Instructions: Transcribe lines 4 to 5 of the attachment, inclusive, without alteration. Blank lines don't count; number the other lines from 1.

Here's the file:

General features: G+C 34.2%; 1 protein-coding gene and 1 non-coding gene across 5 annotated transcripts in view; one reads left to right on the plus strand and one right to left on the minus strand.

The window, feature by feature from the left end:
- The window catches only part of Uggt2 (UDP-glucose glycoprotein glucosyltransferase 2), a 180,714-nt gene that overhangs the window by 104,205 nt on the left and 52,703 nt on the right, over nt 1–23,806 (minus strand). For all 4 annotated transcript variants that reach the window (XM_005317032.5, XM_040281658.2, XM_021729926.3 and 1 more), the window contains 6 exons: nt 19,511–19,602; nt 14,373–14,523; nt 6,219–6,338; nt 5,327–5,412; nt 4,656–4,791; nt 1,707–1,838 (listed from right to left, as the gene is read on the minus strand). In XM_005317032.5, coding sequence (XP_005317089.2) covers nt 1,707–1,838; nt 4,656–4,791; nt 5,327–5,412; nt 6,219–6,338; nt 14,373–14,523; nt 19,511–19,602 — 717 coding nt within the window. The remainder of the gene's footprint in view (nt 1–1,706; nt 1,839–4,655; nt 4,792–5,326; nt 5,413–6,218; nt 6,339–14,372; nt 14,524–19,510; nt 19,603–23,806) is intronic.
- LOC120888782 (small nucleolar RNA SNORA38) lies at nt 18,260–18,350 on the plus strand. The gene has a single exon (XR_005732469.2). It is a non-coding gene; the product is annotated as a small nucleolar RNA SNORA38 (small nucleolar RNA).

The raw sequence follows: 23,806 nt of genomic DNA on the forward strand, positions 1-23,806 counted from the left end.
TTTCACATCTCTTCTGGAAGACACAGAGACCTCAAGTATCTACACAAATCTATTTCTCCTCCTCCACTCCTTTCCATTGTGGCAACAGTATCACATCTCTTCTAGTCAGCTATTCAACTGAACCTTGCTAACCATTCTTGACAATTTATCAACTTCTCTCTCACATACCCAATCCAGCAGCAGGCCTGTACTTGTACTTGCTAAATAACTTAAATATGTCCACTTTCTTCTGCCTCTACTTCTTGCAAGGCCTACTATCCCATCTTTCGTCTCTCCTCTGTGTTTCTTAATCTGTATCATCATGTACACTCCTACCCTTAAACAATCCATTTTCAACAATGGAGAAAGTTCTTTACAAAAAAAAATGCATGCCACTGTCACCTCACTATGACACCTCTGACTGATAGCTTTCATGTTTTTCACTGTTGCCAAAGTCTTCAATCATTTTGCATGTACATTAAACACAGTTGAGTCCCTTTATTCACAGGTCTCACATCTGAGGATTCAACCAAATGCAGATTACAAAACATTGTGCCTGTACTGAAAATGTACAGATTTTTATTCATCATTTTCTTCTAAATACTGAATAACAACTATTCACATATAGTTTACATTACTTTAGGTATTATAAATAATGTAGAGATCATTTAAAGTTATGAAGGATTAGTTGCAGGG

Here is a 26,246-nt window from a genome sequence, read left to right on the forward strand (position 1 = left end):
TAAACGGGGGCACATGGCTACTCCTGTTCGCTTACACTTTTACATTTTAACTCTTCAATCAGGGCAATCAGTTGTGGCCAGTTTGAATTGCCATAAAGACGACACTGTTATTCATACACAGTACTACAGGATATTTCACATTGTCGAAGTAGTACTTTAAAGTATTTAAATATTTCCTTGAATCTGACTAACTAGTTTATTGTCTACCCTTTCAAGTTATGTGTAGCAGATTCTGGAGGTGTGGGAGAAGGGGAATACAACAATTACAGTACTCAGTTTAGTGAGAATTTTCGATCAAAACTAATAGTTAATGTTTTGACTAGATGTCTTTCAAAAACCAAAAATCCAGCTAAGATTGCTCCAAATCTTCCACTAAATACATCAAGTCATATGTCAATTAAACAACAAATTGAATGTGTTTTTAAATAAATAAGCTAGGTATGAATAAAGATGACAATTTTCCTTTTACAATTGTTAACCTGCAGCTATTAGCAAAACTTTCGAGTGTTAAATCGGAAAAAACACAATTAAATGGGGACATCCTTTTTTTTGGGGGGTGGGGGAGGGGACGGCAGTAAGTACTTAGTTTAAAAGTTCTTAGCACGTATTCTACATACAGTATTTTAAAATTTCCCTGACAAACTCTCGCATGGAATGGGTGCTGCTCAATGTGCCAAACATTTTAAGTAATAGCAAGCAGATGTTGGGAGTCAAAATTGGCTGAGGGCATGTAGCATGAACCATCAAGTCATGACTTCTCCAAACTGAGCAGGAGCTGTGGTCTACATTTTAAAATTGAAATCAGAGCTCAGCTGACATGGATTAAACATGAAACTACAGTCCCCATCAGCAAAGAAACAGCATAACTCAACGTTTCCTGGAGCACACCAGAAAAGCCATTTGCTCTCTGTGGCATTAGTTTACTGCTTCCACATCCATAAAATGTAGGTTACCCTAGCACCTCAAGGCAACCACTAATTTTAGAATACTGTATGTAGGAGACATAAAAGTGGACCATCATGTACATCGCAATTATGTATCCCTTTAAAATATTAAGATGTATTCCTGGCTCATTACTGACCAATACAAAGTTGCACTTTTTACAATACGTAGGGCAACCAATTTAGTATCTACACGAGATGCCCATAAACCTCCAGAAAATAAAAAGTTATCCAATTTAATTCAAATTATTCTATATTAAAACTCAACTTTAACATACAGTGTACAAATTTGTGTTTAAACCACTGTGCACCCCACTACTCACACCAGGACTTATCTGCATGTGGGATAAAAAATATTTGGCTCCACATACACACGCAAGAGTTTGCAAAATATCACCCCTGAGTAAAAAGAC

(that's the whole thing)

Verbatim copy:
- LOC120888782 (small nucleolar RNA SNORA38) lies at nt 18,260–18,350 on the plus strand. The gene has a single exon (XR_005732469.2). It is a non-coding gene; the product is annotated as a small nucleolar RNA SNORA38 (small nucleolar RNA).

The raw sequence follows: 23,806 nt of genomic DNA on the forward strand, positions 1-23,806 counted from the left end.